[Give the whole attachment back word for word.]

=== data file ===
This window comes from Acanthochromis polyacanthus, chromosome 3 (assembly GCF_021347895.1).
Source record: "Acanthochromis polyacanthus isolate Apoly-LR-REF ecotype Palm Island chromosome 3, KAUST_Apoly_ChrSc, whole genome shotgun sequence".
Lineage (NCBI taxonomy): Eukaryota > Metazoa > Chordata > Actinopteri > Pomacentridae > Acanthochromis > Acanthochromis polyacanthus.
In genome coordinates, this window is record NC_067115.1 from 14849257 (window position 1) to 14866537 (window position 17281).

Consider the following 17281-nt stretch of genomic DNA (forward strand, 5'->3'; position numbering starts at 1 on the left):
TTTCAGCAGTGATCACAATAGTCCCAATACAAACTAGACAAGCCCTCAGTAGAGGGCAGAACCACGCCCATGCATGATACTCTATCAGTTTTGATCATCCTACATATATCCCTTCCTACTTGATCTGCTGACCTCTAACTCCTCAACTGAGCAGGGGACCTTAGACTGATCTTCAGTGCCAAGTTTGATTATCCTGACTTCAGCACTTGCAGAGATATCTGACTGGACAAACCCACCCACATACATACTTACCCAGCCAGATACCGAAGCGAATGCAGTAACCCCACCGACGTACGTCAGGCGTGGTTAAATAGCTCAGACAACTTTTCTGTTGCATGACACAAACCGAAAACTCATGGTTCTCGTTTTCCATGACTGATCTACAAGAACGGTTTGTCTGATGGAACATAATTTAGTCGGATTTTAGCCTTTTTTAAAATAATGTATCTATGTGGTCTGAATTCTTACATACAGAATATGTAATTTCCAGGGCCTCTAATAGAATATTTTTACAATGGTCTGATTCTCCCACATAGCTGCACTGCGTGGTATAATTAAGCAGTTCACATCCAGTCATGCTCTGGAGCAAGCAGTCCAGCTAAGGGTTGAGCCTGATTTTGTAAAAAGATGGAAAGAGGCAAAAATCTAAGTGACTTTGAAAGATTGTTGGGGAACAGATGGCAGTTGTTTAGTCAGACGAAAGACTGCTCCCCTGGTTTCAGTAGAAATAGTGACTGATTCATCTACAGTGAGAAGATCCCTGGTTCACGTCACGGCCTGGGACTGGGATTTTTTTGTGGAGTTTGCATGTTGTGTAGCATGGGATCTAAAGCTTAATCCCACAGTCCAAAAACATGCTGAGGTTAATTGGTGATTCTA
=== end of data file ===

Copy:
This window comes from Acanthochromis polyacanthus, chromosome 3 (assembly GCF_021347895.1).
Source record: "Acanthochromis polyacanthus isolate Apoly-LR-REF ecotype Palm Island chromosome 3, KAUST_Apoly_ChrSc, whole genome shotgun sequence".
Lineage (NCBI taxonomy): Eukaryota > Metazoa > Chordata > Actinopteri > Pomacentridae > Acanthochromis > Acanthochromis polyacanthus.
In genome coordinates, this window is record NC_067115.1 from 14849257 (window position 1) to 14866537 (window position 17281).

Consider the following 17281-nt stretch of genomic DNA (forward strand, 5'->3'; position numbering starts at 1 on the left):
TTTCAGCAGTGATCACAATAGTCCCAATACAAACTAGACAAGCCCTCAGTAGAGGGCAGAACCACGCCCATGCATGATACTCTATCAGTTTTGATCATCCTACATATATCCCTTCCTACTTGATCTGCTGACCTCTAACTCCTCAACTGAGCAGGGGACCTTAGACTGATCTTCAGTGCCAAGTTTGATTATCCTGACTTCAGCACTTGCAGAGATATCTGACTGGACAAACCCACCCACATACATACTTACCCAGCCAGATACCGAAGCGAATGCAGTAACCCCACCGACGTACGTCAGGCGTGGTTAAATAGCTCAGACAACTTTTCTGTTGCATGACACAAACCGAAAACTCATGGTTCTCGTTTTCCATGACTGATCTACAAGAACGGTTTGTCTGATGGAACATAATTTAGTCGGATTTTAGCCTTTTTTAAAATAATGTATCTATGTGGTCTGAATTCTTACATACAGAATATGTAATTTCCAGGGCCTCTAATAGAATATTTTTACAATGGTCTGATTCTCCCACATAGCTGCACTGCGTGGTATAATTAAGCAGTTCACATCCAGTCATGCTCTGGAGCAAGCAGTCCAGCTAAGGGTTGAGCCTGATTTTGTAAAAAGATGGAAAGAGGCAAAAATCTAAGTGACTTTGAAAGATTGTTGGGGAACAGATGGCAGTTGTTTAGTCAGACGAAAGACTGCTCCCCTGGTTTCAGTAGAAATAGTGACTGATTCATCTACAGTGAGAAGATCCCTGGTTCACGTCACGGCCTGGGACTGGGATTTTTTTGTGGAGTTTGCATGTTGTGTAGCATGGGATCTAAAGCTTAATCCCACAGTCCAAAAACATGCTGAGGTTAATTGGTGATTCTA